Japan (MNN) — Hope is peeking over the horizon in the land of the rising sun. Three Japanese UUPGs (Unreached and Unengaged People Groups) were identified at the Finishing the Task conference earlier this month. Joshua Hari adopted all three UUPGs in one fell swoop.
Hari is a Japanese pastor and Asian Access’s National Director for Japan. When he made arrangements to attend the Finishing The Task conference, he thought he was going to celebrate what God did in India through several ministries, Asian Access included.
God had other plans in mind.
“I thought Japan was one linguistic people group (Japanese), but I noticed on the [FTT] list there were 3 linguistic people groups located in Japan,” Hari notes.
“I sensed God’s calling [and] I decided to adopt those UUPG groups.”
Totaling an estimated 80,700 people, the Toku-no-shima, Yaeyama, and Yoron people groups live in Okinawa, a Japanese prefecture comprising more than 150 islands in the East China Sea. Evangelical Christians make up less than two-percent of the population in each group, and – until now – there were no efforts to make Christ known in these communities.
Reaching the unreached in Okinawa
What does Hari’s “adoption” mean for the three Japanese UUPGs? On a basic level, it means Hari, Asian Access, and their partners in Japan are going to do whatever it takes to start engaging these groups with the Gospel. And, they’re going to do it in two years or less.
It’s a pretty big undertaking.
“One of the second-largest unreached people groups [is] the Japanese. One-third of the municipalities are unreached [and] unchurched, there is no church at all.”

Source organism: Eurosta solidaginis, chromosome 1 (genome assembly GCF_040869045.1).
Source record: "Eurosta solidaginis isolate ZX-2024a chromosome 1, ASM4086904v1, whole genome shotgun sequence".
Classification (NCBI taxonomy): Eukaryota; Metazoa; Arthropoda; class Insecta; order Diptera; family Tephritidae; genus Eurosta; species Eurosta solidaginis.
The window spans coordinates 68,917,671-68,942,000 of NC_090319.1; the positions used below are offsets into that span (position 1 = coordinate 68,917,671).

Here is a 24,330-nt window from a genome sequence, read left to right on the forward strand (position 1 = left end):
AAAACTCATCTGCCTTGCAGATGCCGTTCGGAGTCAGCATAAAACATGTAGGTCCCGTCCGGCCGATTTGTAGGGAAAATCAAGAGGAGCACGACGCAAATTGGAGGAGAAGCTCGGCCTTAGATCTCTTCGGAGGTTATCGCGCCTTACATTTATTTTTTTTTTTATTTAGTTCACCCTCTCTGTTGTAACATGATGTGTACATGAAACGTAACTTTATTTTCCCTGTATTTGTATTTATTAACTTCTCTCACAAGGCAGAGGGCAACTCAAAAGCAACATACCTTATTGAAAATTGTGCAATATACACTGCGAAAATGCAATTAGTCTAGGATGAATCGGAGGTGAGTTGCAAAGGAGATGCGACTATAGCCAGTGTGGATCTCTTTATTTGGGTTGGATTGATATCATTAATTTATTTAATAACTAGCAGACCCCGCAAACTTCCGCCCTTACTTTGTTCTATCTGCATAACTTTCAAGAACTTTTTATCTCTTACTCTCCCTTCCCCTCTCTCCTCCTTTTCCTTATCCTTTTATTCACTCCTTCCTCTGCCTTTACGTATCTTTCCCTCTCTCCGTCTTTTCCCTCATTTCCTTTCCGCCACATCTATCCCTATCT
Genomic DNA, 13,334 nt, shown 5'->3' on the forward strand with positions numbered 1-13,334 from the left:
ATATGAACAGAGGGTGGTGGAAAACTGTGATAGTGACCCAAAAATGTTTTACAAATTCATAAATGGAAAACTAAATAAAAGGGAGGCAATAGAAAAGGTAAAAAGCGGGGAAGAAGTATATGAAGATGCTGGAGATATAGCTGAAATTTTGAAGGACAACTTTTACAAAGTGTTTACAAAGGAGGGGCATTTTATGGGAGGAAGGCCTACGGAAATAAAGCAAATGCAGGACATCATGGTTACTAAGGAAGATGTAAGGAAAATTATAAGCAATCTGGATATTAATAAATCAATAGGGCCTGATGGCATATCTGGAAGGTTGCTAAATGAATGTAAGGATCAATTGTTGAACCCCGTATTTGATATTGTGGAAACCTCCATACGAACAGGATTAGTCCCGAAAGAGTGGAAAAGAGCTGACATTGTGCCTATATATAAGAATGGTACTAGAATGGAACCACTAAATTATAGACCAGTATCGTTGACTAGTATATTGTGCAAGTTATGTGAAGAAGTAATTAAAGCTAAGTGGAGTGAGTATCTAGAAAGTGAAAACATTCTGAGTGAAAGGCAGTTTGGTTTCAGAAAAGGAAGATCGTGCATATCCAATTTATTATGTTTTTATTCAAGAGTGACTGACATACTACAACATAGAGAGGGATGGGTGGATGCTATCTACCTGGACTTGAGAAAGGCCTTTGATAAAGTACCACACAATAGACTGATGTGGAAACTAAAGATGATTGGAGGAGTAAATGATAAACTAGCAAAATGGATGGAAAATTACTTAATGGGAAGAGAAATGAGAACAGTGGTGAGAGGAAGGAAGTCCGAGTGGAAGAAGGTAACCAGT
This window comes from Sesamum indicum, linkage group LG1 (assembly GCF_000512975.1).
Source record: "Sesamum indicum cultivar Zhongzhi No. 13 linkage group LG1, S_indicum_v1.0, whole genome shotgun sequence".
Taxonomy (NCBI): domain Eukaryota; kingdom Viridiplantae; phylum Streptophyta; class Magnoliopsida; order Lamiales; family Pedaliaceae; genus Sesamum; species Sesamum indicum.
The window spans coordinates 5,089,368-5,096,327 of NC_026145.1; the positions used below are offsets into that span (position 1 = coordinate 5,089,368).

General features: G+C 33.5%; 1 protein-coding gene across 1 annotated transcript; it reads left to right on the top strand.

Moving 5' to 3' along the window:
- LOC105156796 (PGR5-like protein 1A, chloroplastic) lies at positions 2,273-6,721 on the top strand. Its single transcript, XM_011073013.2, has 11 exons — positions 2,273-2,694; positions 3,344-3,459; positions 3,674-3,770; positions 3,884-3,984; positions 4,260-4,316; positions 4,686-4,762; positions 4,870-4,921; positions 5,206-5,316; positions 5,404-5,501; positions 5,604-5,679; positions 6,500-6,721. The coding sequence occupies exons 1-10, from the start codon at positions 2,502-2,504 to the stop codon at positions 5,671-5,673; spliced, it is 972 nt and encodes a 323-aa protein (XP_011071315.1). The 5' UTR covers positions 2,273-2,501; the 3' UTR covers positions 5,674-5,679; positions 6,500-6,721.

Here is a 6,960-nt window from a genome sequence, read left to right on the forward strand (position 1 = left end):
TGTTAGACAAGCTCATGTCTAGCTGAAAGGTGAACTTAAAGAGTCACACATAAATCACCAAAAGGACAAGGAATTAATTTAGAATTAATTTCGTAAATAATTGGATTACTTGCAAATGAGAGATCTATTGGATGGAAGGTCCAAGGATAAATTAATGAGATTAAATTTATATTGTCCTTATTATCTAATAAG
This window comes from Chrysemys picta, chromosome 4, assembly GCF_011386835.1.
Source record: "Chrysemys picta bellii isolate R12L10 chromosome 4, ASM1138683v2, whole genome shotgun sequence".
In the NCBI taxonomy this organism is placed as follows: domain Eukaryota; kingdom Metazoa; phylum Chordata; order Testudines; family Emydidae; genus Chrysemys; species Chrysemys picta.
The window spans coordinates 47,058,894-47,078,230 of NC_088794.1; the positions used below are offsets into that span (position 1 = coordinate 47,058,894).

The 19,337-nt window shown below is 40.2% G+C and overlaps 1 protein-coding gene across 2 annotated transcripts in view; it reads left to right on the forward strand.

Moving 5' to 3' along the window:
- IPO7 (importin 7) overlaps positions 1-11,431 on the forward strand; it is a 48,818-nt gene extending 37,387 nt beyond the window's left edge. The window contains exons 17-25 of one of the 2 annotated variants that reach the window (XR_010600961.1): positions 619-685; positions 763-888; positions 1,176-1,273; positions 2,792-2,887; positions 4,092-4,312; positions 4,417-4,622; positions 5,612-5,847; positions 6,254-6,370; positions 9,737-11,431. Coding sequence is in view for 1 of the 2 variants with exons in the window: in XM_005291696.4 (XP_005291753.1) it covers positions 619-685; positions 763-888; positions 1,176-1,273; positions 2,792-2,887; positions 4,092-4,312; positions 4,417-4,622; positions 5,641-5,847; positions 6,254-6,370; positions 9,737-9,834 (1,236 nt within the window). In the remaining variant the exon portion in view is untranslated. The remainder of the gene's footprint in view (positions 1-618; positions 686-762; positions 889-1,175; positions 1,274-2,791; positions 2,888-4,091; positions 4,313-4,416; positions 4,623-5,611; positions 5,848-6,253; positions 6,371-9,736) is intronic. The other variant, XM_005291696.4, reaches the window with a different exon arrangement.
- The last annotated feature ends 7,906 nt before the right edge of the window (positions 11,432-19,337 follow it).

Japan’s resistance to Christianity is widely-known throughout the missions community. The East Asian nation was even called “the missionary’s graveyard.” As noted here by Operation World,
Japan is the largest unevangelized nation that is completely open to missionaries. Yet, due to spiritual, socio-cultural, linguistic and financial difficulties, becoming an effective minister of the gospel is a long, hard process of adaptation.
This resistance hasn’t stopped Asian Access, though. The triple disaster of 2011 softened Japanese hearts and opened minds, and in 2016, Asian Access announced a seemingly-impossible goal: plant 50,000 churches by 2035.
The unreached and unengaged Toku-no-shima, Yaeyama, and Yoron reside in southern Japan, but Hari and his team also have their eyes on the north.
Hope for Hokkaido
Home to 5.4 million people, Hokkaido is Japan’s northernmost main island. There were 400 churches present in 2014; each one averaged between 10 and 12 people in attendance.
“Hokkaido is the largest unchurched prefecture [and] we are really praying to start [a] mission network in Hokkaido,” Hari shares.
This month, Hari is meeting with local pastors throughout Japan and they’re starting to form plans for Hokkaido and Okinawa. Please surround them in prayer.
“Please pray for us to open our eyes to see the spiritual poverty. Pray for us to raise up [with] the compassionate heart of Jesus Christ.”
Header image obtained via Pexels.